What Are Some Common Identifying Marks of Spode and Copeland Pieces?


Quick Answer

Copeland Spode pottery has used over 300 different identifying marks, datemarks and backstamps since the company was established in 1770. These marks changed each time the company changed ownership. There are four distinct periods of ownership, including early Spode from 1770 to 1833, Copeland & Garrett from 1833 to 1847, W.T. Copeland & Sons from 1847 to 1976 and Spode from 1976 to 2014.

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Full Answer

Datemarks on Copeland Spode pottery often indicate the month and year of manufacture using the first letter of the month above the two-digit year. For example, the letter F above the number 47 indicates that the piece was manufactured in February 1847. From 1963 to 1976, datemarks were indicated as a different letter for each year and differed depending on whether the piece was earthenware, fine stone or bone china. In 1976, the letters indicating year were the same for all pieces. Pattern number datemarks began with 0001 during the early Spode period.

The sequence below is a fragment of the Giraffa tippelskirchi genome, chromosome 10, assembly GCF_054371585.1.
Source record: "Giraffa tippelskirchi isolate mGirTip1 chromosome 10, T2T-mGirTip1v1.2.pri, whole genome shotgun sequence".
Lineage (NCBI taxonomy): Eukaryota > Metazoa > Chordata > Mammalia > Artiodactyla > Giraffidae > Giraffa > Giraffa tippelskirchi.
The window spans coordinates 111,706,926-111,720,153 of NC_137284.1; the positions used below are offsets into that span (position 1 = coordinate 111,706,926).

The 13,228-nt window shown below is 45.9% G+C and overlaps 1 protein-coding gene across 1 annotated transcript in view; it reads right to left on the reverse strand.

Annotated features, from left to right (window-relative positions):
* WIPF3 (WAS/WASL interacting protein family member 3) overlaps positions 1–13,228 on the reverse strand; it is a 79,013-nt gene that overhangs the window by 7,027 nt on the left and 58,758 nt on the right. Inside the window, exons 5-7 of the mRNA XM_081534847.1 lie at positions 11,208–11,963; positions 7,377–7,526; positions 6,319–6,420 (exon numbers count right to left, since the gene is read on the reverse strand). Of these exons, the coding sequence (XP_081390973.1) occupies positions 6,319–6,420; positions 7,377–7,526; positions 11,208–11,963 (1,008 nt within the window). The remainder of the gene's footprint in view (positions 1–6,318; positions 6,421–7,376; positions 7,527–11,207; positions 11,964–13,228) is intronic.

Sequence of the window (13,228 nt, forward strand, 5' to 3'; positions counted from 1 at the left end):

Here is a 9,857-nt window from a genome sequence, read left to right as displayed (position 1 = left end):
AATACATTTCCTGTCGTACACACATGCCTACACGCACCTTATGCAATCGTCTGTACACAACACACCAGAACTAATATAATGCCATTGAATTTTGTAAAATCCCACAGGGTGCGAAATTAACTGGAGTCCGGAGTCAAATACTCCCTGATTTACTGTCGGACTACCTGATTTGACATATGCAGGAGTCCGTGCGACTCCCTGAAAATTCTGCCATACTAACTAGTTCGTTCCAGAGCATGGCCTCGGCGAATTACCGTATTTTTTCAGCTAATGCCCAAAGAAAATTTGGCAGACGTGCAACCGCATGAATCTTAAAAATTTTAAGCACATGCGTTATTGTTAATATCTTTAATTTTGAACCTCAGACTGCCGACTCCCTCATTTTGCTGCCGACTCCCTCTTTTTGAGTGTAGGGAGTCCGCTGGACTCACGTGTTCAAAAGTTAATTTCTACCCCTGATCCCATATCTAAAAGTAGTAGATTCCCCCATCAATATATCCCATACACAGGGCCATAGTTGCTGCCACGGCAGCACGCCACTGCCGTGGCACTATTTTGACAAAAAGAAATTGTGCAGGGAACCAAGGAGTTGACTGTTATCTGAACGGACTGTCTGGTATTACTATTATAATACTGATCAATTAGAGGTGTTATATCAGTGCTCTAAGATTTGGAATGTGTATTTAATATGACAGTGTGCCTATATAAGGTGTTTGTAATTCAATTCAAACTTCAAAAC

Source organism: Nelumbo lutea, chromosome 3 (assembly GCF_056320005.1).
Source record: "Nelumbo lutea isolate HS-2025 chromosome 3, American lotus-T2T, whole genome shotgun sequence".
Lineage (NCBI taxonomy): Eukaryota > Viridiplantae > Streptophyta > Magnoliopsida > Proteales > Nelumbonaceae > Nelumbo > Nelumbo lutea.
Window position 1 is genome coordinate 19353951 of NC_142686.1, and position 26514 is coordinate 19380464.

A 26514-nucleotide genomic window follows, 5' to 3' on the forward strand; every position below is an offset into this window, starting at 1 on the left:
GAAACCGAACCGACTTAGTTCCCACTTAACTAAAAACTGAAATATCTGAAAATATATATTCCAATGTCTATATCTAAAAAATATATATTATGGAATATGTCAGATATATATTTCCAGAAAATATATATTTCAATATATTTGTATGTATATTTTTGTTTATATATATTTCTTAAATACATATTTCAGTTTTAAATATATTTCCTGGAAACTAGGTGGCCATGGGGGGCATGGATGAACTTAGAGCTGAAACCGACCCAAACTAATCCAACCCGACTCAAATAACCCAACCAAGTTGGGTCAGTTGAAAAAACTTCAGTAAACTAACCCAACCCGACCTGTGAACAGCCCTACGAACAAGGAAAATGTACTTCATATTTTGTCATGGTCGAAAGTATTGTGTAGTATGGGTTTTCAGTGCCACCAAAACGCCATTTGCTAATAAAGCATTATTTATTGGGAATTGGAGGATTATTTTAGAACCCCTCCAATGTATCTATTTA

Marks on Copeland Spode pottery are painted, impressed or transfer printed onto each piece. A workman’s mark is found on most pieces manufactured at the Spode factory from 1780 to 1833. All Spode pottery manufactured after 1890 is labeled with the word "England."

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